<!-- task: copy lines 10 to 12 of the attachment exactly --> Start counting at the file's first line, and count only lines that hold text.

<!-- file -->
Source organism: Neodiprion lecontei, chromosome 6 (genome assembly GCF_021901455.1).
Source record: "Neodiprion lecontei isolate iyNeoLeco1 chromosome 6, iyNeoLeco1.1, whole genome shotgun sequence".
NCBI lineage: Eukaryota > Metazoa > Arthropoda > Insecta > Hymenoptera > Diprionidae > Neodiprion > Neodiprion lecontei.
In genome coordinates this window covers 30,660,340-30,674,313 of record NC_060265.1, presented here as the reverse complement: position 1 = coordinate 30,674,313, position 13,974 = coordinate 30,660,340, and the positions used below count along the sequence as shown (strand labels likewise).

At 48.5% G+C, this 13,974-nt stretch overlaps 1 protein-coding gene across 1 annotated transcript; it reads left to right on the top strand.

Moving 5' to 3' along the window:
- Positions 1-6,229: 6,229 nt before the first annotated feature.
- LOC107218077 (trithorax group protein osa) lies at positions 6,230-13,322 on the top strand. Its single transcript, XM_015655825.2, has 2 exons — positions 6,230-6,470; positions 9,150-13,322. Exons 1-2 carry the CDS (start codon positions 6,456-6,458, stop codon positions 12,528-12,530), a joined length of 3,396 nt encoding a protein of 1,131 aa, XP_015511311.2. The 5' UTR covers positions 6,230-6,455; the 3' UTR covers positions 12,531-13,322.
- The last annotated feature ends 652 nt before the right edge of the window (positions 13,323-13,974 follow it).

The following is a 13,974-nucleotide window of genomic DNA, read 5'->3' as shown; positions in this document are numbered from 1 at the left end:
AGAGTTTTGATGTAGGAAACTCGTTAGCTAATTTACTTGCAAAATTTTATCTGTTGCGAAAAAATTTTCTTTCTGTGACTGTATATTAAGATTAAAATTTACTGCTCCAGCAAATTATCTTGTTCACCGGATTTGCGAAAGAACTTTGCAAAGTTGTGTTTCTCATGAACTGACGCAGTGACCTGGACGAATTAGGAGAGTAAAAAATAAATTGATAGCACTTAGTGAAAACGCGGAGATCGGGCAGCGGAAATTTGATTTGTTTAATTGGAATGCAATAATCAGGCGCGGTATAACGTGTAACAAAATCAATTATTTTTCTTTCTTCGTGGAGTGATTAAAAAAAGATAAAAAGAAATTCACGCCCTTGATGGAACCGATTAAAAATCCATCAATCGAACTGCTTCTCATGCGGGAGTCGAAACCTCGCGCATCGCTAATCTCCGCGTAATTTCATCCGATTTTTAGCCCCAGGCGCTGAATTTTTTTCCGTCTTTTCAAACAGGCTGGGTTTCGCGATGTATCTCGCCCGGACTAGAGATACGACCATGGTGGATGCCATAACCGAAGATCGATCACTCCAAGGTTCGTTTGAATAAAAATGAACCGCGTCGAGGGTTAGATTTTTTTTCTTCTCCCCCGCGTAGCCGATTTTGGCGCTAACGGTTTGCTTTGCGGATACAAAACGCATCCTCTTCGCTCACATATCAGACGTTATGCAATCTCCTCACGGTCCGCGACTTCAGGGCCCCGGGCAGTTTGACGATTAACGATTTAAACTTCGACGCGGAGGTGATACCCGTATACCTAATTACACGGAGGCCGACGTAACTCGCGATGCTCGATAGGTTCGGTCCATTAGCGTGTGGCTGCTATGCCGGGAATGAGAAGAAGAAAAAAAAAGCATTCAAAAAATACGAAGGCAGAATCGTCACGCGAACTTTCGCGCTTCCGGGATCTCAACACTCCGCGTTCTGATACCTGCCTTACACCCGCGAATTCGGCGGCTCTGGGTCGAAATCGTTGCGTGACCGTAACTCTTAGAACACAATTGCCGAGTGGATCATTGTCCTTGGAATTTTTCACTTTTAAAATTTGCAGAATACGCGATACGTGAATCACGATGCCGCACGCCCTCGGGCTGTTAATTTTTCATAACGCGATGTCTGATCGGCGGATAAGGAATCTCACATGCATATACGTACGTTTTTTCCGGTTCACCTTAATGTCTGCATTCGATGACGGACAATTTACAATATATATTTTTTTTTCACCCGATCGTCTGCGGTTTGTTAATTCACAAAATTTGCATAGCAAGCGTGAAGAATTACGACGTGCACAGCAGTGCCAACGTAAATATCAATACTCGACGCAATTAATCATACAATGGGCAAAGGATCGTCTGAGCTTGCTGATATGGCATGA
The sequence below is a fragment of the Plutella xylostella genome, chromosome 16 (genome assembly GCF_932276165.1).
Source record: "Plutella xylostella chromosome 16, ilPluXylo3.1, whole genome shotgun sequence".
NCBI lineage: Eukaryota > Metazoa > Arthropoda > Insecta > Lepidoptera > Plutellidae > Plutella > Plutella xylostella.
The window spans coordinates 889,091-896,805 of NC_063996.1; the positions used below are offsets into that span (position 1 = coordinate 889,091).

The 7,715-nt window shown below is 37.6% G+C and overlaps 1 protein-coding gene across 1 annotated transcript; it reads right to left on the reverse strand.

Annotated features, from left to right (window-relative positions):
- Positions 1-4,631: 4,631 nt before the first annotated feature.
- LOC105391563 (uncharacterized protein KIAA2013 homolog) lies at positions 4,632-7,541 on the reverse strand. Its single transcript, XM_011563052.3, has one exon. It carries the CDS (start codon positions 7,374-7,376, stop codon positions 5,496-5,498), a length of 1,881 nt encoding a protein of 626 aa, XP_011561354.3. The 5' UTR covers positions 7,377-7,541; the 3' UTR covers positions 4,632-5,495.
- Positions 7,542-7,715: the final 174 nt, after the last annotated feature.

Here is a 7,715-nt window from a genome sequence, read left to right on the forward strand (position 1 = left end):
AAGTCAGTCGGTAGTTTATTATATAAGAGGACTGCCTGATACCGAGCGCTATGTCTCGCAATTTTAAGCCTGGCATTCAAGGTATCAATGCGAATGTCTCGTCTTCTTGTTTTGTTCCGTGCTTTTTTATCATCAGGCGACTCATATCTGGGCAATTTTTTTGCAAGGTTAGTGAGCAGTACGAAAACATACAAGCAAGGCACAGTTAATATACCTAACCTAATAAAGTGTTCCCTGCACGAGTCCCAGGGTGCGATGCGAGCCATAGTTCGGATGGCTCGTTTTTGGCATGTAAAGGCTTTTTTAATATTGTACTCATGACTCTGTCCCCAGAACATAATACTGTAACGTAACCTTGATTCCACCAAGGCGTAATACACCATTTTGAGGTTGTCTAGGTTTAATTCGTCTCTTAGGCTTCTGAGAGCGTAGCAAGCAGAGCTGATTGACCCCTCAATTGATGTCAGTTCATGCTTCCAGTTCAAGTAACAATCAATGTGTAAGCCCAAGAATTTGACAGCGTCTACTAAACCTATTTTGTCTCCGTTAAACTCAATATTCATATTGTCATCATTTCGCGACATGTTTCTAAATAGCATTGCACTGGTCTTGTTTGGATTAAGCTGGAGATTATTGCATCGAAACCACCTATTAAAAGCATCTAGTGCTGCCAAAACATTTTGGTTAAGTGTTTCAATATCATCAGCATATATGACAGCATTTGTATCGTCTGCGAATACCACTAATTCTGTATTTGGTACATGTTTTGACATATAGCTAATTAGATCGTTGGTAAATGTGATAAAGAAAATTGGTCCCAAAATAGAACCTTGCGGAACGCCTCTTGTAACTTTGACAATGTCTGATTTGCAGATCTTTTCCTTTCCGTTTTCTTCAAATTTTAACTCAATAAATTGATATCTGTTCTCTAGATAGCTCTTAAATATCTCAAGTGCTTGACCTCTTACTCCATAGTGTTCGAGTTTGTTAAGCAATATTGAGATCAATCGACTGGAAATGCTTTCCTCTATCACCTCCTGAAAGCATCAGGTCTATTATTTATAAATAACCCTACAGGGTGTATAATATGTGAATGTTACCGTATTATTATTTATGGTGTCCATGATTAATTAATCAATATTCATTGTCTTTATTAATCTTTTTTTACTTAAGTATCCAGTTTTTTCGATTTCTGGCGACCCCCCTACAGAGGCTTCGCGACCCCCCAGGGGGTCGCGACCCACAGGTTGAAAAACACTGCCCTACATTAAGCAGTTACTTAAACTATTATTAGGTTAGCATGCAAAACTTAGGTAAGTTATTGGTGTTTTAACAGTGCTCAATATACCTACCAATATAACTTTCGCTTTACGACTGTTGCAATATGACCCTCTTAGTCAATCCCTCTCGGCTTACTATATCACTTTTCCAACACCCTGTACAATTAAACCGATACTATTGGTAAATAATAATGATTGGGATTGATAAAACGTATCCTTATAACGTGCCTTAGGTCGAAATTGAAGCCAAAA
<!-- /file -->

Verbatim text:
The following is a 13,974-nucleotide window of genomic DNA, read 5'->3' as shown; positions in this document are numbered from 1 at the left end:
AGAGTTTTGATGTAGGAAACTCGTTAGCTAATTTACTTGCAAAATTTTATCTGTTGCGAAAAAATTTTCTTTCTGTGACTGTATATTAAGATTAAAATTTACTGCTCCAGCAAATTATCTTGTTCACCGGATTTGCGAAAGAACTTTGCAAAGTTGTGTTTCTCATGAACTGACGCAGTGACCTGGACGAATTAGGAGAGTAAAAAATAAATTGATAGCACTTAGTGAAAACGCGGAGATCGGGCAGCGGAAATTTGATTTGTTTAATTGGAATGCAATAATCAGGCGCGGTATAACGTGTAACAAAATCAATTATTTTTCTTTCTTCGTGGAGTGATTAAAAAAAGATAAAAAGAAATTCACGCCCTTGATGGAACCGATTAAAAATCCATCAATCGAACTGCTTCTCATGCGGGAGTCGAAACCTCGCGCATCGCTAATCTCCGCGTAATTTCATCCGATTTTTAGCCCCAGGCGCTGAATTTTTTTCCGTCTTTTCAAACAGGCTGGGTTTCGCGATGTATCTCGCCCGGACTAGAGATACGACCATGGTGGATGCCATAACCGAAGATCGATCACTCCAAGGTTCGTTTGAATAAAAATGAACCGCGTCGAGGGTTAGATTTTTTTTCTTCTCCCCCGCGTAGCCGATTTTGGCGCTAACGGTTTGCTTTGCGGATACAAAACGCATCCTCTTCGCTCACATATCAGACGTTATGCAATCTCCTCACGGTCCGCGACTTCAGGGCCCCGGGCAGTTTGACGATTAACGATTTAAACTTCGACGCGGAGGTGATACCCGTATACCTAATTACACGGAGGCCGACGTAACTCGCGATGCTCGATAGGTTCGGTCCATTAGCGTGTGGCTGCTATGCCGGGAATGAGAAGAAGAAAAAAAAAGCATTCAAAAAATACGAAGGCAGAATCGTCACGCGAACTTTCGCGCTTCCGGGATCTCAACACTCCGCGTTCTGATACCTGCCTTACACCCGCGAATTCGGCGGCTCTGGGTCGAAATCGTTGCGTGACCGTAACTCTTAGAACACAATTGCCGAGTGGATCATTGTCCTTGGAATTTTTCACTTTTAAAATTTGCAGAATACGCGATACGTGAATCACGATGCCGCACGCCCTCGGGCTGTTAATTTTTCATAACGCGATGTCTGATCGGCGGATAAGGAATCTCACATGCATATACGTACGTTTTTTCCGGTTCACCTTAATGTCTGCATTCGATGACGGACAATTTACAATATATATTTTTTTTTCACCCGATCGTCTGCGGTTTGTTAATTCACAAAATTTGCATAGCAAGCGTGAAGAATTACGACGTGCACAGCAGTGCCAACGTAAATATCAATACTCGACGCAATTAATCATACAATGGGCAAAGGATCGTCTGAGCTTGCTGATATGGCATGA
The sequence below is a fragment of the Plutella xylostella genome, chromosome 16 (genome assembly GCF_932276165.1).